SS Antenor (1924)

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 United Kingdom

SS Antenor (1924–39; 1945–53)

HMS Antenor (1939–45)
Owner: China Mutual SN Co
Port of registry:
  • United Kingdom Liverpool (1924–39; 1945–53)
  • United Kingdom (1939–45)
Builder: Palmers Shipbuilding and Iron Company, Jarrow[1]
Yard number: 945
Launched: 30 Sep 1924
Completed: Mar 1925
Acquired: 13 Sep 1939
Commissioned: Jan 1940
Reclassified: Armed merchant cruiser 1939–45
Fate: Scrapped 1953
General characteristics
Type: refrigerated cargo and passenger liner
  • 11,174 GRT
  • tonnage under deck 8,590
  • 6,809 NRT
Length: 497.7 ft (151.7 m)
Beam: 62.2 ft (19.0 m)
Depth: 35 ft (11 m)
Propulsion: 4 × steam turbines; twin screw
Speed: 15.5 knots (28.7 km/h)
  • 6 × 6-inch (150 mm) guns
  • 2 × 3-inch (76 mm) guns
Notes: sister ships: Hector, Patroclus and Sarpedon

SS Antenor was a British passenger and refrigerated cargo liner. She was the third of five ships to bear the name. She served as an armed merchant cruiser in the Second World War.

Civilian service[edit]

SS Antenor was built by Palmers Shipbuilding and Iron Company Ltd at Jarrow, England with a gross register tonnage (GRT) of 11,174, length of 487 ft 8 in, beam of 62 ft 2 in, depth of 35 ft and a service speed of 15.5 knots. She was built for Alfred Holt and Company of Liverpool, who owned Blue Funnel Line and various other shipping lines including China Mutual Steam Navigation Company. She was launched on 30 September 1924 and completed in 1925. She began her maiden voyage on 15 January 1925 from Liverpool to the Far East.

By the 1930s she was running on Blue Funnel's Eastern Service. A timetable for the Eastern Service, issued in September 1937 for the period September 1937 – October 1938, lists the ports of call as: Liverpool, Marseille, Port Said, Colombo, Penang, Singapore, Hong Kong, Shanghai, Yokohama. Kobe and Aden were additional ports of call on the return voyage. Her sister ships on the service were Hector, Patroclus and Sarpedon.

In November 1938 the Antenor carried five giant pandas, caught in Sichuan Province in China, from Hong Kong to Europe. On the voyage some of the pandas broke out of their cage on her poop deck. The pandas were the first to be brought to Europe in captivity.[2]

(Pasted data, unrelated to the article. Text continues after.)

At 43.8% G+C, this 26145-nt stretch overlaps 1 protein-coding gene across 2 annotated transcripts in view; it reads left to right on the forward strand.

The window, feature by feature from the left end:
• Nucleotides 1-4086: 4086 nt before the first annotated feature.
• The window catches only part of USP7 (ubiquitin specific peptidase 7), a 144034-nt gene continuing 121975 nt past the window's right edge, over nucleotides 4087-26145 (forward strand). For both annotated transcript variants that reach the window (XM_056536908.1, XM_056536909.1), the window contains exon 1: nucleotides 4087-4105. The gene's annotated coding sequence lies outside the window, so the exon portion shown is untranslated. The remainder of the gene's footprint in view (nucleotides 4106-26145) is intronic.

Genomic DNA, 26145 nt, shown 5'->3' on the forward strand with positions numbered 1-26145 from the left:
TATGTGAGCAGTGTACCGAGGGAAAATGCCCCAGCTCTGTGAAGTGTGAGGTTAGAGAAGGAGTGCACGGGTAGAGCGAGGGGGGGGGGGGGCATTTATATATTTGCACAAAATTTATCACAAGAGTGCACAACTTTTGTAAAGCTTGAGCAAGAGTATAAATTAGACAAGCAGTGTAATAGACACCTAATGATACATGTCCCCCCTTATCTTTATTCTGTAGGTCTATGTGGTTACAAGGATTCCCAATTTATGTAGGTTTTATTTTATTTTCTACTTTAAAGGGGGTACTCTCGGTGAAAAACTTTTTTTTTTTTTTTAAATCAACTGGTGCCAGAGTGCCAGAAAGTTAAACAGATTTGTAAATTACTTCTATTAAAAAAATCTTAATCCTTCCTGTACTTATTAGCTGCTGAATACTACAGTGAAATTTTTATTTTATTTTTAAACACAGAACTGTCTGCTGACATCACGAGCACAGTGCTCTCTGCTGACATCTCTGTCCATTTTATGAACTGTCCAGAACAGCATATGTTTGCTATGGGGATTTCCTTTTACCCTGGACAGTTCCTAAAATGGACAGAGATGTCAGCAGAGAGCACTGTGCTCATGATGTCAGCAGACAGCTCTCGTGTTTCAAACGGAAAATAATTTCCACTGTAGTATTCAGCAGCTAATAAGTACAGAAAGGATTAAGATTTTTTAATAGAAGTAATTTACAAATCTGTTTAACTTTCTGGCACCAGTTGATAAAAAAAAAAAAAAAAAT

World War II service[edit]

On 13 September 1939 the Admiralty requisitioned Antenor and had her converted into an armed merchant cruiser, HMS Antenor, pennant F21. She carried six 6-inch (150 mm) and two 3-inch (76 mm) guns. She served in the Mediterranean Fleet from January 1940 to April 1940, and the East Indies Station from May 1940 until October 1941.

On 31 October 1941 she was returned and used as troopship by the Ministry of War Transport (MoWT). She served in the invasion of Normandy in 1944.

She returned to commercial service with the Ocean Steam Ship Company in February 1946 and continued to serve until 1953 when she was sold to Hughes Bolckow (shipbreakers) for demolition. She arrived at the breaker's yard at Blyth, England on 19 July 1953.

A model of Antenor, together with her ship’s wheel, an oak bench and a decorative glass window from the ship are displayed at Maryport Maritime Museum, Maryport, Cumbria. [1]

See also[edit]


  1. ^ "SS Antenor (1924)". Retrieved 27 Mar 2017.
  2. ^ Among the crew were Lewis Owen of Llandwrog, Caernarfon who recalled to his family bringing two of the Pandas to London before the war. articleid=straitstimes19381127.2.109&sessionid=9fb04643596f4181a3eba55881450408&keyword=antenor+panda "Giant Pandas Through Singapore. Rare Animals from the wilds of China. Will be First to Reach Europe in Captivity" Check |url= value (help). The Straits Times. 27 November 1938. Retrieved 2 February 2010.

Further reading[edit]

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